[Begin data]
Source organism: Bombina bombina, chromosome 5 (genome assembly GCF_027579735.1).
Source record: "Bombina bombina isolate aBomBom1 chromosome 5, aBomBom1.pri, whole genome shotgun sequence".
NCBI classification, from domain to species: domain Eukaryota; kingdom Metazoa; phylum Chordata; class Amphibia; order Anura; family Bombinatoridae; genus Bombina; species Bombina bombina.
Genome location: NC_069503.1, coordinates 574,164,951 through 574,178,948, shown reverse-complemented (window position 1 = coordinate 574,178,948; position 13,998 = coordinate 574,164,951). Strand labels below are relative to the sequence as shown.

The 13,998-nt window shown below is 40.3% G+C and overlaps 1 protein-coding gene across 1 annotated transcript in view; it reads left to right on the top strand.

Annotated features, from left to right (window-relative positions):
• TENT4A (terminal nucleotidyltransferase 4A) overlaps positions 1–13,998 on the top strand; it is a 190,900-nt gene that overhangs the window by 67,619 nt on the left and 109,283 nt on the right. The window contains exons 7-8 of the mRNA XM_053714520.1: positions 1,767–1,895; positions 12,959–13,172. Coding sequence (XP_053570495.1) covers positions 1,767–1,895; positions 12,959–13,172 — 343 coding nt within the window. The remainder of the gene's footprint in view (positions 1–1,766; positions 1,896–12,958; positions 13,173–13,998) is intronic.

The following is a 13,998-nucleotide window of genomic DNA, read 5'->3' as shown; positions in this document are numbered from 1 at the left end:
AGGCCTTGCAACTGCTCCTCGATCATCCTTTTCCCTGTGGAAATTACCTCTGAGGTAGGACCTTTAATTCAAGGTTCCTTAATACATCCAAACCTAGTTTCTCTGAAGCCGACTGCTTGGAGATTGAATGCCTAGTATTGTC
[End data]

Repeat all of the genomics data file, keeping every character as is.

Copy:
Source organism: Bombina bombina, chromosome 5 (genome assembly GCF_027579735.1).
Source record: "Bombina bombina isolate aBomBom1 chromosome 5, aBomBom1.pri, whole genome shotgun sequence".
NCBI classification, from domain to species: domain Eukaryota; kingdom Metazoa; phylum Chordata; class Amphibia; order Anura; family Bombinatoridae; genus Bombina; species Bombina bombina.
Genome location: NC_069503.1, coordinates 574,164,951 through 574,178,948, shown reverse-complemented (window position 1 = coordinate 574,178,948; position 13,998 = coordinate 574,164,951). Strand labels below are relative to the sequence as shown.

The 13,998-nt window shown below is 40.3% G+C and overlaps 1 protein-coding gene across 1 annotated transcript in view; it reads left to right on the top strand.

Annotated features, from left to right (window-relative positions):
• TENT4A (terminal nucleotidyltransferase 4A) overlaps positions 1–13,998 on the top strand; it is a 190,900-nt gene that overhangs the window by 67,619 nt on the left and 109,283 nt on the right. The window contains exons 7-8 of the mRNA XM_053714520.1: positions 1,767–1,895; positions 12,959–13,172. Coding sequence (XP_053570495.1) covers positions 1,767–1,895; positions 12,959–13,172 — 343 coding nt within the window. The remainder of the gene's footprint in view (positions 1–1,766; positions 1,896–12,958; positions 13,173–13,998) is intronic.

The following is a 13,998-nucleotide window of genomic DNA, read 5'->3' as shown; positions in this document are numbered from 1 at the left end:
AGGCCTTGCAACTGCTCCTCGATCATCCTTTTCCCTGTGGAAATTACCTCTGAGGTAGGACCTTTAATTCAAGGTTCCTTAATACATCCAAACCTAGTTTCTCTGAAGCCGACTGCTTGGAGATTGAATGCCTAGTATTGTC